I have previously written on a contractor’s potential tax savings when utilizing a bona fide benefit plan to satisfy the requirements of the prevailing wage law.  However, there are other ancillary advantages that can provide a competitive advantage for contractors.

Savings on Overtime Pay

The Davis Bacon Act (DBA), Service Contract Act (SCA) and some states do not require an increase in the fringe benefit rate for periods of overtime as they do with wages.

Satisfy Government Mandates

Federal and state governments often require employers to provide certain benefits to employees.

The Patient Protection and Affordable Care Act of 2010 (ACA) is the best example at the federal level.

In addition to federal mandates such as the ACA, many states have mandated paid time off benefits for a variety of reasons such as the birth of a child, sick pay, etc.

Health insurance under the ACA and paid time off programs mandated by state or local governments are all considered bona fide benefits and can be paid for with prevailing wage fringe benefit contributions unless exempted by state prevailing wage laws.

Offset Cost of Other Benefits

Contractors that choose to pay prevailing wage fringe benefit contributions as cash wages and also provide certain bona fide benefits are essentially paying for benefits twice. This is common with employer-provided retirement programs such as 401(k) plans. However, with proper planning, employers that match employee contributions to a 401(k) plan (or make other types of contributions to retirement plans) can take credit for that cost against their prevailing wage fringe benefit obligations. This type of planning generates magnified savings when you take into consideration the labor burden savings outlined earlier.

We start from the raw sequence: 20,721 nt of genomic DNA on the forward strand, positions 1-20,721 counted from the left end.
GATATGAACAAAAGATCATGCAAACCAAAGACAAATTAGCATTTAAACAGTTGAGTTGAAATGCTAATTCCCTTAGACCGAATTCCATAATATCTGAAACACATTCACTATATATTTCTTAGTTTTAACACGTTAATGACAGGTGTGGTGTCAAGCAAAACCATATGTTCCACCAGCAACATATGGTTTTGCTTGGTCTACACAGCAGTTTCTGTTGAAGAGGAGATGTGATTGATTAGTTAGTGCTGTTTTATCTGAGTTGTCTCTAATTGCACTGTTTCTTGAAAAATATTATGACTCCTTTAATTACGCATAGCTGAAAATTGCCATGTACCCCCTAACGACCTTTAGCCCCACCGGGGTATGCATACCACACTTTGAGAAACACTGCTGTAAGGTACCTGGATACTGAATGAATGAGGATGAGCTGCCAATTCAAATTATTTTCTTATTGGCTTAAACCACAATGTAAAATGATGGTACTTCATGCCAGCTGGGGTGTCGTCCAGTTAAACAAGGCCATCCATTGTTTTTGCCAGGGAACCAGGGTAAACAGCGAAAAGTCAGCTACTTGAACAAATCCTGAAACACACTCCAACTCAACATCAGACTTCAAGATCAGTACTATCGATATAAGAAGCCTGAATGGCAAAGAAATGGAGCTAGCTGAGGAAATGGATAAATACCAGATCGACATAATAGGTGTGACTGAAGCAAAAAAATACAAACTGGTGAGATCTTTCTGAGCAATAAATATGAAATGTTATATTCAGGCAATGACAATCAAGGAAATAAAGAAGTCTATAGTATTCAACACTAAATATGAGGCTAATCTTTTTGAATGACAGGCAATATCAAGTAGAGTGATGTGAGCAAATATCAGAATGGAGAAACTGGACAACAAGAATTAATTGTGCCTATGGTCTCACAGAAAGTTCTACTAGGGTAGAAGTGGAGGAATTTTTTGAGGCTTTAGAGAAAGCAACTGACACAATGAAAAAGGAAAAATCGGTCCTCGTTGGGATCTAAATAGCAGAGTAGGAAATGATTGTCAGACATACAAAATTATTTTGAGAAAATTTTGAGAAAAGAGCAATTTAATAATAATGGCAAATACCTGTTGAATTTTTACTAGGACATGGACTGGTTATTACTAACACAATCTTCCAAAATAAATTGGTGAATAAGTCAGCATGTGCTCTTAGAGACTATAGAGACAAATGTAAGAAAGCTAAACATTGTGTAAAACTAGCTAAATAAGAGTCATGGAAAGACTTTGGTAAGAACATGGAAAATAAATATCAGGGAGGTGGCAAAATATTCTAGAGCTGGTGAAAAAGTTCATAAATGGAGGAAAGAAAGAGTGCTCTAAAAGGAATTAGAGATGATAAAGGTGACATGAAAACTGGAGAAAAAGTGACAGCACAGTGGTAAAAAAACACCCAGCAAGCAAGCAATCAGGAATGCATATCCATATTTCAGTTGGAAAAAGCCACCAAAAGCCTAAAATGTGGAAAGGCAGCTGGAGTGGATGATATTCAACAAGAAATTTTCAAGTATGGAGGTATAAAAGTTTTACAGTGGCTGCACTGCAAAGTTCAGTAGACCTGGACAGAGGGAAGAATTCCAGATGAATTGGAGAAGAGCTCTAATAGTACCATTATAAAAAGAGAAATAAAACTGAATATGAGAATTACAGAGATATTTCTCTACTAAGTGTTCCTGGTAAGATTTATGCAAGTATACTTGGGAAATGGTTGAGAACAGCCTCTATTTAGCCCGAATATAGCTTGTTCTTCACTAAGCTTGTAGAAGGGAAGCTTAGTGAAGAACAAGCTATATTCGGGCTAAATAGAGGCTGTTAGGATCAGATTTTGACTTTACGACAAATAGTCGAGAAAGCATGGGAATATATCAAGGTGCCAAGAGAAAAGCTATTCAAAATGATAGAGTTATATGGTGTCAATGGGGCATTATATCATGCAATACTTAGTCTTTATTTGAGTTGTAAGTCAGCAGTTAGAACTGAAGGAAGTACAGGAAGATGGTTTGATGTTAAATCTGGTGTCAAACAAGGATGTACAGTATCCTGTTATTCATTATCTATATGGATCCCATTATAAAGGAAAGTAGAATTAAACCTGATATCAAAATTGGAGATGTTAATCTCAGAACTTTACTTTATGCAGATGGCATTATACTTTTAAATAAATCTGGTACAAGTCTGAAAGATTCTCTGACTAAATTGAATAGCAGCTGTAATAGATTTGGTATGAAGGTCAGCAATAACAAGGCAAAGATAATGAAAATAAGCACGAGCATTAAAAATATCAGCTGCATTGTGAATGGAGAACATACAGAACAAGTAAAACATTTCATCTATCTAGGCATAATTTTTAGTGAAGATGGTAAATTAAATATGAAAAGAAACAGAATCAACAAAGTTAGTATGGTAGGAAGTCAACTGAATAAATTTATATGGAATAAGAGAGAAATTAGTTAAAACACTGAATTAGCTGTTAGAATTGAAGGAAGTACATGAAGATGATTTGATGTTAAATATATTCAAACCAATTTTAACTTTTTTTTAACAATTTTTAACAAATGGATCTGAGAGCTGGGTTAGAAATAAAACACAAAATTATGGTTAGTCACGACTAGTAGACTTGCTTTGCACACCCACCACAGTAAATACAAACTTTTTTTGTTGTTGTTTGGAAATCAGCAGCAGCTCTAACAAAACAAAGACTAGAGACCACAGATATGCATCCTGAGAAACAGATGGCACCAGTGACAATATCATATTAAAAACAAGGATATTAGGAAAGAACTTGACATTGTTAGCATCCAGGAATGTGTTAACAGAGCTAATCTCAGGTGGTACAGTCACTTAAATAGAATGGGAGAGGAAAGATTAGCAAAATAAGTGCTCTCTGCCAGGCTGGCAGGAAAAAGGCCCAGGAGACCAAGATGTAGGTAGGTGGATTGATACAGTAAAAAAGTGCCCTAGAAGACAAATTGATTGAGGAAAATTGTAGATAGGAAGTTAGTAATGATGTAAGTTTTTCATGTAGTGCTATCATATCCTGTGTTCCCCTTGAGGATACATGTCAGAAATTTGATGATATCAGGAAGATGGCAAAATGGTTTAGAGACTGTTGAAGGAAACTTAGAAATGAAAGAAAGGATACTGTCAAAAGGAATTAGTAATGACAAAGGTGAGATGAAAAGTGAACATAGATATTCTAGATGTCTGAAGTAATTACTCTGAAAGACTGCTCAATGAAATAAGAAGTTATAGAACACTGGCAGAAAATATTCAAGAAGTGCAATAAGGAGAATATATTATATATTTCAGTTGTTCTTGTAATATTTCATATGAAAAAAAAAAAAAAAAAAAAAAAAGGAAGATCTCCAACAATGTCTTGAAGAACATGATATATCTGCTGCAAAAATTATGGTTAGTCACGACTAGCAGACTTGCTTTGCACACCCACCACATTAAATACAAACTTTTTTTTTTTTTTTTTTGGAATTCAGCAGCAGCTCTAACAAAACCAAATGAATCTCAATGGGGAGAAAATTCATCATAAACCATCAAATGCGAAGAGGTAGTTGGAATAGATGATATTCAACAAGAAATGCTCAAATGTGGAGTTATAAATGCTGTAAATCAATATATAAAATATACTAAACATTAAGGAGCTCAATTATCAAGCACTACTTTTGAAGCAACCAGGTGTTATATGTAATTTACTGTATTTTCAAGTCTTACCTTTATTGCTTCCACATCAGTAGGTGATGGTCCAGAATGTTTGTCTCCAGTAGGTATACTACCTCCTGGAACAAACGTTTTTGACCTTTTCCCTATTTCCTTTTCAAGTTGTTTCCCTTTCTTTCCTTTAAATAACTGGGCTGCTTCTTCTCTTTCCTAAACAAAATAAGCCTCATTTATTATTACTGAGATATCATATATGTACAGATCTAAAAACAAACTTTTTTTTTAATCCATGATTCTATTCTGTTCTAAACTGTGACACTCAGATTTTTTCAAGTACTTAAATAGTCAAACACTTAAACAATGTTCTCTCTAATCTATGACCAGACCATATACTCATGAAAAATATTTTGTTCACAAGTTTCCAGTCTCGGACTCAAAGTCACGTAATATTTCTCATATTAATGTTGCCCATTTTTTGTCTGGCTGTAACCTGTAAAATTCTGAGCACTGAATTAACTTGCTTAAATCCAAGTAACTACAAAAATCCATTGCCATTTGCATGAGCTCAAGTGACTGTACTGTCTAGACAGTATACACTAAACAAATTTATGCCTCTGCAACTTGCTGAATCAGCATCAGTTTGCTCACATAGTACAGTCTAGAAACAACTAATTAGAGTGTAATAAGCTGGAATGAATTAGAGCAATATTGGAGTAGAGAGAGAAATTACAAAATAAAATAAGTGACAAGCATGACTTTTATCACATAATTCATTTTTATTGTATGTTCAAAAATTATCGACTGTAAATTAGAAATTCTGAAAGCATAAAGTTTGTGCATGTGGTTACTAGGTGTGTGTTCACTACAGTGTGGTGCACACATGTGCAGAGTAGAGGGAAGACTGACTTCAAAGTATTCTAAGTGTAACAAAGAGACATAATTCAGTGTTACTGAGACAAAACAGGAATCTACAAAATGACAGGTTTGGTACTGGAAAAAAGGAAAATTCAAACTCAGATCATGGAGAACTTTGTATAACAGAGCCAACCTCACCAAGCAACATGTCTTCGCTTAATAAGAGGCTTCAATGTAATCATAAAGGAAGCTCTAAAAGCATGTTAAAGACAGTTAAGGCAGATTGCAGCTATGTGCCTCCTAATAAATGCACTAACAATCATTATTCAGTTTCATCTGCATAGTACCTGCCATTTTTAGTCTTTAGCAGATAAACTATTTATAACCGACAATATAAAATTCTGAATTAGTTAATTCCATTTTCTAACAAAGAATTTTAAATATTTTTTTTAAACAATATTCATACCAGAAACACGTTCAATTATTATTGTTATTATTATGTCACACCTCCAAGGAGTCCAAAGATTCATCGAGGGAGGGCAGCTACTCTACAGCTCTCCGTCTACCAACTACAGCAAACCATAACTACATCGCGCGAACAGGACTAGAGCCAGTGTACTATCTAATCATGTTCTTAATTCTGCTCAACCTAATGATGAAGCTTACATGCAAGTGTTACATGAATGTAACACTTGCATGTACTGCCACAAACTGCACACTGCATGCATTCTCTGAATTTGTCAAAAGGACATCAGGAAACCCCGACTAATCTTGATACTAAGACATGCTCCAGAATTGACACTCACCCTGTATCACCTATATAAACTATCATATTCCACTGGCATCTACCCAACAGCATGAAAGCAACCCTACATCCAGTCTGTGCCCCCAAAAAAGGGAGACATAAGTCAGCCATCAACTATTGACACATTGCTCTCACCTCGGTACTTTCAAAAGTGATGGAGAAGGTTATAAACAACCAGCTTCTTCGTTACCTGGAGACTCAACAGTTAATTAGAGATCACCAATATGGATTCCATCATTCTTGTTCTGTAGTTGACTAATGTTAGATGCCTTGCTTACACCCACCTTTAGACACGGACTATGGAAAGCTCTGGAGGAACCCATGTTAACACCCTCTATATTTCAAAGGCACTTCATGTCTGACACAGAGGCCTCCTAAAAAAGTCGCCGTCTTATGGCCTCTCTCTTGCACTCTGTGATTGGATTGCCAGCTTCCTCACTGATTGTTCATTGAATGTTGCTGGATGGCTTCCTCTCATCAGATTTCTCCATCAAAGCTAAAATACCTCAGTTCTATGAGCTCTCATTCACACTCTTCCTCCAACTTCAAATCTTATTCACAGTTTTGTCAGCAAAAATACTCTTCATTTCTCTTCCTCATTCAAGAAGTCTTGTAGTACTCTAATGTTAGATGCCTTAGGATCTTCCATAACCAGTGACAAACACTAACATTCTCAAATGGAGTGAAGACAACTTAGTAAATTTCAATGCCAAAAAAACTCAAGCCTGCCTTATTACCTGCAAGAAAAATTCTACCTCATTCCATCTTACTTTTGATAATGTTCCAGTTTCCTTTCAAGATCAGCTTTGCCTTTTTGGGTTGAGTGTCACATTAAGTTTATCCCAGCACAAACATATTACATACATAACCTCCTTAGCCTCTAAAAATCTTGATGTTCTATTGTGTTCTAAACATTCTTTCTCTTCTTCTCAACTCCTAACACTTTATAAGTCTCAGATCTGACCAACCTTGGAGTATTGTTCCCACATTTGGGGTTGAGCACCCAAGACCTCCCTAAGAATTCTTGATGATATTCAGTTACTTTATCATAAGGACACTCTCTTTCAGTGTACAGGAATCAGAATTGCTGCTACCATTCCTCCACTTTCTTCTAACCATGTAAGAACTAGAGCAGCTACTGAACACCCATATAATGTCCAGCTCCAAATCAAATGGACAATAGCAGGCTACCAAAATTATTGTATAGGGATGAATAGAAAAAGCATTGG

Compete with Labor Unions

Utilizing prevailing wage fringe benefit contributions to fund employee welfare and pension programs can result in benefit programs that make merit shop contractors more attractive for existing and prospective employees, as properly structured plans can far exceed those offered by labor unions. For example, union benefit plans are a pool, providing funding for benefits for existing workers as well as previously retired workers. Union retirement plans are defined benefit plans that promise a certain benefit at a certain age but are not tied to the amount that an individual worker actually contributes. Union retirement plans typically have long waiting periods before benefits start and long vesting periods that can be punitive to employees.

A merit shop contractor has tremendous flexibility in the design of its benefit programs. Proper benefit planning can help retain employees and attract potential new employees because benefits are linked to individual workers.